Know Where to Go For Care

boy giving high five to his pediatrician after medical examination at doctor's office

When you’re sick or injured, knowing where to go can save you time, money, and ensure you get the right care. From primary care to urgent care, telemedicine, and emergency departments, learn how to choose.

When you got sick or were injured, your choices for care used to be simple. You could call your primary care provider for an appointment or go to the local hospital’s emergency room.

There are now several more choices, including urgent care clinics and 24/7 telemedicine apps. Having more options is great, but it does make deciding where to go for care more complex. To help you make the right choice, we’ll break down which setting is the most appropriate for certain illnesses and injuries.

Why It’s Important

Where you choose to seek care is important for several reasons: 

  • Appropriateness. Emergency departments are equipped and staffed to help patients who have severe or life-threatening medical problems. People who go there seeking care for minor issues add to the overcrowding and consume valuable resources. Choosing the most appropriate setting for your illness or injury helps preserve emergency department capacity for your fellow Vermonters who need it.
  • Waiting time. Emergency departments are often very busy with lots of patients. Those with less severe illnesses or injuries may have to wait — possibly several hours — while medical professionals handle more serious cases. Your wait can be shorter if you choose an alternative setting.
  • Cost. Hospital emergency departments are the most-costly setting for care. You’ll pay more when it comes to copays, co-insurance, and other cost sharing if you are treated in the emergency department. Selecting a less expensive setting for care will save you money.

Primary Care

Your primary care provider can take care of many non-urgent problems. Most primary care offices leave some appointments open so that patients who call can be seen the same day. Being treated in the primary care setting will be the least expensive (it can even be free for members with zero dollar office visits in their health plan).

Conditions that can be treated by primary care providers include:

  • Colds, flu, and other respiratory infections 
  • Sore throat and coughs
  • Sinus or ear infections
  • Sprains
  • Diarrhea
  • Nausea, vomiting, stomach flu
  • Urinary tract infections
  • Abdominal pain
  • Conjunctivitis (pink eye)
  • Rashes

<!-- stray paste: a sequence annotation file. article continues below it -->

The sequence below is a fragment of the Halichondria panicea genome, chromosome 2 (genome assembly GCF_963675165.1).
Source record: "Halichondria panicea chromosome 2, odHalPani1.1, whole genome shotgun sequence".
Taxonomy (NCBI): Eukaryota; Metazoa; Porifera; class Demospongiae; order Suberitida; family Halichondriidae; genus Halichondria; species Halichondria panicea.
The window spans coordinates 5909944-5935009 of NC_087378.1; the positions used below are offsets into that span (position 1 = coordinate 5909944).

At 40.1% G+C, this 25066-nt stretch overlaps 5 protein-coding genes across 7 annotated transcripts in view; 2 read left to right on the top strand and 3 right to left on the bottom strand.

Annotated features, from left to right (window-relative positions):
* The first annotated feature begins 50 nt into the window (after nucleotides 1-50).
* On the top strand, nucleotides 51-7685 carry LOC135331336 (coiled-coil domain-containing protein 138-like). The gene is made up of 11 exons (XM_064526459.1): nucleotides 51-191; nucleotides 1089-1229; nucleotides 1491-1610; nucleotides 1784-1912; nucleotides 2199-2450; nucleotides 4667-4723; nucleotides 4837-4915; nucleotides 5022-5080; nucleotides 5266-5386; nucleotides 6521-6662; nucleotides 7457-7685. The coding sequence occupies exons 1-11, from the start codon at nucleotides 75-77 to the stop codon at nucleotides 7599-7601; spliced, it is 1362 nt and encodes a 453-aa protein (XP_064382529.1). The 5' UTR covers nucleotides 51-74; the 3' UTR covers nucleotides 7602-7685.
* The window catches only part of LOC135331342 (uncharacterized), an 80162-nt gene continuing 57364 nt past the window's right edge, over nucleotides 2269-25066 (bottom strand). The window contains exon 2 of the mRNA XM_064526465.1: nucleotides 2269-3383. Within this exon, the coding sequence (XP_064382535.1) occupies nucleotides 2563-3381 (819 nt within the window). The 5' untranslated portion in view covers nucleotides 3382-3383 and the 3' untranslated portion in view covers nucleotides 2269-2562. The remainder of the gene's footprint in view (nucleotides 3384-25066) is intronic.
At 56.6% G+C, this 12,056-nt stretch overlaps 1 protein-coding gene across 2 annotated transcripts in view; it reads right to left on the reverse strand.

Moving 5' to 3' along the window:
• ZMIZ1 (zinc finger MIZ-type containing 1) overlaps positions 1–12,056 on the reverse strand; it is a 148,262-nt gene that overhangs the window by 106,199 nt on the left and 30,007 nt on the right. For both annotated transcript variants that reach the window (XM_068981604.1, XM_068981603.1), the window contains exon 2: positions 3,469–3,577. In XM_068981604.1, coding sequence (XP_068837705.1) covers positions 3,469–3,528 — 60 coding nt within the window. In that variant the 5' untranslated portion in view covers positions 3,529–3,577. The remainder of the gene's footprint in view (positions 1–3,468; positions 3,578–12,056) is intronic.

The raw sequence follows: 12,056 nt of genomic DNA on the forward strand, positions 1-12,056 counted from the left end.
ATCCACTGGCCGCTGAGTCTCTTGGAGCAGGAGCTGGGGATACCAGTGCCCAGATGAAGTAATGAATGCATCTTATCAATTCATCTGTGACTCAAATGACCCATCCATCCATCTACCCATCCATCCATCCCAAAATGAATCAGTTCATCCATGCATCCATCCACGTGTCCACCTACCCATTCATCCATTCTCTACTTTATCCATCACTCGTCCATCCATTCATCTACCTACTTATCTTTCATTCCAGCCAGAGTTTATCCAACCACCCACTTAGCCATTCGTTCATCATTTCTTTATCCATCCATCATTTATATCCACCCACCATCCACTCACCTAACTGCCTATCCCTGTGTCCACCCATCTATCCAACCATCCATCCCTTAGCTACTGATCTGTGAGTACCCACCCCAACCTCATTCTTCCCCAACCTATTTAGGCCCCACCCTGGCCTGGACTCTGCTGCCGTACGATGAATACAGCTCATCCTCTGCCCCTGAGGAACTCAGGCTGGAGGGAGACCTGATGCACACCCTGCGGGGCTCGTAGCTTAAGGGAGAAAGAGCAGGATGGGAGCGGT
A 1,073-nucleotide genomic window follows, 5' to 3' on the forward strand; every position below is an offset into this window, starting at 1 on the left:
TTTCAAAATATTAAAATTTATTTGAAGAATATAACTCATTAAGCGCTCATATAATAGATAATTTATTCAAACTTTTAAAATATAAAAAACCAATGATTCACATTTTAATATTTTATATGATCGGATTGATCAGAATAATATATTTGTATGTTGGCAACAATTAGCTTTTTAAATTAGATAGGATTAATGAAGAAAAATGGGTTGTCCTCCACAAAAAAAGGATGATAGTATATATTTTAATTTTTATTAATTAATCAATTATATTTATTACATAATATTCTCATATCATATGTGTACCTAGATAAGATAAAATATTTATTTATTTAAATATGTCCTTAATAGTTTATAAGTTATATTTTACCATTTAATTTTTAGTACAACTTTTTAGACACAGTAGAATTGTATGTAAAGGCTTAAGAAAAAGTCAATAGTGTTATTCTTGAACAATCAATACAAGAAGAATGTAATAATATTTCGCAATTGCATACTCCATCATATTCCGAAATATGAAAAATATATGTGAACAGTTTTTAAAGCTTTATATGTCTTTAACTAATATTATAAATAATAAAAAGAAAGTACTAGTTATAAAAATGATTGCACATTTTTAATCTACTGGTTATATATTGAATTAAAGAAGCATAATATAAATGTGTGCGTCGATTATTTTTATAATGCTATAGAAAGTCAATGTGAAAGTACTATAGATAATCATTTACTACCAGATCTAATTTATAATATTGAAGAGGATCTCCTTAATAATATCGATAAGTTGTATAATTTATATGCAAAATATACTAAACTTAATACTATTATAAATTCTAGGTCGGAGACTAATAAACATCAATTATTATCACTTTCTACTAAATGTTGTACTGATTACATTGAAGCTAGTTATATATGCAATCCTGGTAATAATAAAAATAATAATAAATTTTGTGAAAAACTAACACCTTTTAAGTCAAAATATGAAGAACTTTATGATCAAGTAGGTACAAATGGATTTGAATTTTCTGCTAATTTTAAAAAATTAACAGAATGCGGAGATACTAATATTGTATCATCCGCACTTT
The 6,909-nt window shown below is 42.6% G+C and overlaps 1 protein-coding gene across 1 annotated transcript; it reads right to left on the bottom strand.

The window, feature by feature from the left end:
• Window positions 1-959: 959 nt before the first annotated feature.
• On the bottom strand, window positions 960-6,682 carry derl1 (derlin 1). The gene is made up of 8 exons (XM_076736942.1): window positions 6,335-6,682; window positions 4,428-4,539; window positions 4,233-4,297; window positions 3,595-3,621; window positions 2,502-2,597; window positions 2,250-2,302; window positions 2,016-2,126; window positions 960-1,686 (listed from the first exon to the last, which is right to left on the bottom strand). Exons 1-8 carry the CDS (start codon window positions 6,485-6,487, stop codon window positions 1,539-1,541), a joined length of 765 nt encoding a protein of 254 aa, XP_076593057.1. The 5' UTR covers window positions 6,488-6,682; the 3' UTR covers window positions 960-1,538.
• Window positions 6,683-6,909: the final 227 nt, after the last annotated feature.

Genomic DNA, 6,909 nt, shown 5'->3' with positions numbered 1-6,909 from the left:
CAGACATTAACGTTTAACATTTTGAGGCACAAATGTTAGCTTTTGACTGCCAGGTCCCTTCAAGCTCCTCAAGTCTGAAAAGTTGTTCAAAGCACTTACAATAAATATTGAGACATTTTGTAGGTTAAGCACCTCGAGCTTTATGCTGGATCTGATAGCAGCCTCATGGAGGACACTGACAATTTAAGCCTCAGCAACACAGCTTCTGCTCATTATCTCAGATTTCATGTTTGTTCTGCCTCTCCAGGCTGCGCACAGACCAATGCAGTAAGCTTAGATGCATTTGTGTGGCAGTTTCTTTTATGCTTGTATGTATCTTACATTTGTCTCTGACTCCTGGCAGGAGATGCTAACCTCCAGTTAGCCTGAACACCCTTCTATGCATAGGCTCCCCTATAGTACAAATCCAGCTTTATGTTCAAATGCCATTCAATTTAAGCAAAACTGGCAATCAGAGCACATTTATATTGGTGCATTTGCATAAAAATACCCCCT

When your primary care provider’s office is closed or doesn’t have a same-day appointment available, Blue Cross Vermont members have another convenient option. Telemedicine services are provided 24/7 through Amwell, including treatment for:

  • Respiratory infection
  • Sinus infection
  • Bronchitis
  • Fever
  • Cough, cold, and sore throat
  • Flu
  • Allergies
  • Rashes
  • Urinary tract infection

Members can access telemedicine services at When logging in or registering, use the service key VERMONT to see all services available to Blue Cross Vermont members.

Amwell also offers mental health support services. In addition, we now offer mental health support through two other providers, SonderMind and Valera Health. Check out our mental health telemedicine page for more information. 

Urgent Care

If you have a condition that needs immediate treatment but isn’t life-threatening and doesn’t warrant going to the emergency department, an urgent care clinic is a good choice. This type of clinic, which has extended night and weekend hours, is available in many parts of Vermont. You can walk in and get care without an appointment. They have some of the same equipment that hospital emergency departments use, such as x-ray machines. The cost will probably be less than the emergency department and the wait will likely be shorter.

Urgent care clinics can treat:

  • Minor cuts, including those that need stitches
  • Sprains and strains
  • Back or muscle pain
  • Dislocated shoulder and other joints
  • Minor fractures
  • Bronchitis
  • Minor burns
  • Minor allergic reactions
  • Animal bites and insect stings/bites

In addition, urgent care clinics can treat all the conditions that are usually handled by primary care providers (see list above).

Emergency Department

Severe or life-threatening conditions should always be treated by dialing 9-1-1 to bring an ambulance to your location, or by going directly to the closest hospital’s emergency department (if you have someone to drive you there).

Conditions that should be treated in the emergency department include:

  • Symptoms of a heart attack or stroke
  • Chest pain 
  • Difficulty breathing (shortness of breath)
  • Severe abdominal pain 
  • Severe headache 
  • Seizures
  • Severe burns
  • Major cuts (uncontrolled bleeding)
  • Neck, head, or spinal injuries
  • Compound fracture (bone that goes through the skin)
  • Sexual assault  

When In Doubt

We hope this information has been helpful in determining the right place for receiving care. If you are still unsure where to go, and it is not a life-threatening situation, give your primary care provider a call. If it is after office hours, many primary care practices will have a provider on call. They can discuss your symptoms with you and help you decide the best place to go for treatment.